AI (AI) takes over risk management and asset management

Another impressive example is how excellent returns can be achieved in the area of asset management through AI support. This is not only because the old tradition of letting people make discretionary decisions about the composition of portfolios does not necessarily perform better. Custody accounts managed by algorithms can also be better optimized, even if it's for little things like maximizing the use of allowances through automatic transactions before they expire at the end of the year. And: of course, personnel costs for highly endowed fund managers are also eliminated – presumably to an increasing extent in the coming years.

However, AI does not grow on trees.

It has to be thought up, created and, above all, trained – at great expense. Here, too, IT professionals are in demand. In the coming years, more than ever before. In the end, a constant trial of strength takes place in the financial markets. And so it's not enough to train an investment AI to be very good – it has to be better than the competition, which is, after all, the antagonist. So again, an excellent playing field for high potentials from the IT sector.

The blockchain is only now getting really exciting

The crypto crash of 2018 is not at all the focus for blockchain innovators. The industry is focusing on innovative applications based on the blockchain. The aim is to enable new types of payment flows. These are decentralized, can hardly be manipulated by individuals as far as we know today, and are incredibly flexible in their design.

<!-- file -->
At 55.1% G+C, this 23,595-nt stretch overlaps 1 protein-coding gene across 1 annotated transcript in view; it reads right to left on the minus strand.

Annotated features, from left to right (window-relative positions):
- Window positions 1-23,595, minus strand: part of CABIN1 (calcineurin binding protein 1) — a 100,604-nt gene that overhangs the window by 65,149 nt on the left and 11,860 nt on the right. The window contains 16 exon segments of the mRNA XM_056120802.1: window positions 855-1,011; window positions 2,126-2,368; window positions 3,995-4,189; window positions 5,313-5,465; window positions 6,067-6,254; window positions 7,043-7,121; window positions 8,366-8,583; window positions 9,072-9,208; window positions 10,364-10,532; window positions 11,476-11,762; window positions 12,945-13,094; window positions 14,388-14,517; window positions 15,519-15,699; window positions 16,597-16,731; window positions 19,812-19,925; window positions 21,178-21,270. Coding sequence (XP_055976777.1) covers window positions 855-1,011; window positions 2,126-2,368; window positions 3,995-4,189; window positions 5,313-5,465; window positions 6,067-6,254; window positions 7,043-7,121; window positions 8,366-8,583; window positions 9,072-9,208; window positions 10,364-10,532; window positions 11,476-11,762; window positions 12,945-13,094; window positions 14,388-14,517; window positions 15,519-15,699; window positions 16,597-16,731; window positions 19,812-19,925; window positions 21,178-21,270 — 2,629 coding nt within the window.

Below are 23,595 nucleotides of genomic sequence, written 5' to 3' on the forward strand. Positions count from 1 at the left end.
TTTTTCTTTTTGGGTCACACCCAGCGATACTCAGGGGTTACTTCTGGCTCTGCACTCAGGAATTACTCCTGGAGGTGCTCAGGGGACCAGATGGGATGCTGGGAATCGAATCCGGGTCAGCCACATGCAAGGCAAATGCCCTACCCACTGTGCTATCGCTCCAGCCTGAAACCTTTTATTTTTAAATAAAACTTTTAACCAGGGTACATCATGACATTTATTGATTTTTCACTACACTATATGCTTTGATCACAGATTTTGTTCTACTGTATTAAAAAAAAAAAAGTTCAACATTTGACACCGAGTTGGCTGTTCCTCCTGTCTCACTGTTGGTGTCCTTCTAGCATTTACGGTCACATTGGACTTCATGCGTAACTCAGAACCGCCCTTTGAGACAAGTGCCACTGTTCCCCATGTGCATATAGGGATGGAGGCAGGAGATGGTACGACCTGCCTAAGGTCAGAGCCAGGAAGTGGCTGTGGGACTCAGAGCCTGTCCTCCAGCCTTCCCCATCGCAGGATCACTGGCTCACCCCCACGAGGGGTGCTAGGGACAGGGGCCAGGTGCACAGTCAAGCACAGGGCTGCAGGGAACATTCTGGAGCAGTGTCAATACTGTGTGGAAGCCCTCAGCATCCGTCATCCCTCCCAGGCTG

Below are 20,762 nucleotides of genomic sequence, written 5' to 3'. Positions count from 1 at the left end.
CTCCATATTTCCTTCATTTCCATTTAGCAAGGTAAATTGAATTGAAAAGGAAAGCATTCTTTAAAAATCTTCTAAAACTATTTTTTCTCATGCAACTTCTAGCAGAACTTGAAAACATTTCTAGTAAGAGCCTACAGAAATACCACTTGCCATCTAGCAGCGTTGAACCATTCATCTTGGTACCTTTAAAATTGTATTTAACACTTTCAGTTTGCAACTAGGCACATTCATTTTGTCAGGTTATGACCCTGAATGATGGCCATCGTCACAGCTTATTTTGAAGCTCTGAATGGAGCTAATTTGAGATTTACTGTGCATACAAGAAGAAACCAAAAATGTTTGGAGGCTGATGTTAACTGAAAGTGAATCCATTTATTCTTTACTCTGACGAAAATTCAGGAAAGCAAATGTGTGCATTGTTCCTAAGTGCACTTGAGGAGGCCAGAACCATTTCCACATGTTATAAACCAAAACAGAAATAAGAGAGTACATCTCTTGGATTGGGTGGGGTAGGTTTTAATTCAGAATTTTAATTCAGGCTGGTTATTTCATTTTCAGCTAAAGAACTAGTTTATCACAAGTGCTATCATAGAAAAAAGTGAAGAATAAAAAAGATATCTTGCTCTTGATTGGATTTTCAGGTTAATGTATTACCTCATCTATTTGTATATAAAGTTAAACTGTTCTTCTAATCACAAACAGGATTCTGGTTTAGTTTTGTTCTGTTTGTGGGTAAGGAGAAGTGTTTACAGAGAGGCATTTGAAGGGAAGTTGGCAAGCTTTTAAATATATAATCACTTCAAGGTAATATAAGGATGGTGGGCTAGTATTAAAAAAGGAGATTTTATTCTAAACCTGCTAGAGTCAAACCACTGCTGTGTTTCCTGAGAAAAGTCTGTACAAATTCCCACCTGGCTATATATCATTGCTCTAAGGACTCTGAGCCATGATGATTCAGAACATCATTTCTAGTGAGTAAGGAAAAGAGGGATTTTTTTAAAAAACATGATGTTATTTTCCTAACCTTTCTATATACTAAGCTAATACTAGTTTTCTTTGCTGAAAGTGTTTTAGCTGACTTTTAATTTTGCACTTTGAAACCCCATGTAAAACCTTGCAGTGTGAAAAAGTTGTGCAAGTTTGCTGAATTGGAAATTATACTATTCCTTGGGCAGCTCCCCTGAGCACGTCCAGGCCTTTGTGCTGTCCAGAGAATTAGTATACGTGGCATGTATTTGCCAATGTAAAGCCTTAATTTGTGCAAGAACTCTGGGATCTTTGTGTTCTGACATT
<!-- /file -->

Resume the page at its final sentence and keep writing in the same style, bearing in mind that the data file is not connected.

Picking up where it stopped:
Tokens can be used to securitize everything – in the blockchain. Basically, tokens can be thought of as small tokens (like bumper cars) or tokens. Just digital. Their special magic is that they are so flexible to use. And from the perspective of blockchain experts, it's clear that we will soon no longer associate tokens – cryptocurrencies – primarily with speculative bubbles. In fact, they should become the basis for completely new applications in the fintech sector.

Those who want to can launch their own cryptocurrency without much effort. For example, shares in a property can be used to acquire a completely different asset class.

Smart contracts enable limitless imaginative applications.

A currency that is worth more at the weekend than on weekdays? A smart contract that sends a defined amount of cryptocurrency to a defined address whenever a defined event occurs? A car loan where the immobilizer communicates with the blockchain and immobilizes the vehicle when payment is late? No problem at all – if only the relevant idea generators and developers want to do so. Technical basis is always a blockchain and the corresponding tokens. What's fascinating is that this makes applications possible that run de facto unstoppably as long as the underlying blockchain exists.

These are innovations that go far beyond the brief crypto hype from 2016 followed by the valley of tears – and will in all likelihood change our financial world and also our economic system quite massively.

Not only IT professions are affected by fintech

Not only IT professions will be touched by it. In the online marketing of banks, for example, there will be no way around rethinking sales funnels, making communication more customer-oriented and relying massively on retargeting – in such a way that it complies with data protection laws and offers no attack surfaces. Here, too, there is obviously considerable demand within the banking world – demand for expertise.

The bottom line is this: if you're currently fine-tuning your career planning in IT and marketing, you should keep an eye on the fintech industry. But banks – chastened and motivated after years of passivity – looking for new solutions should soon also be grateful employers of digital thought leaders.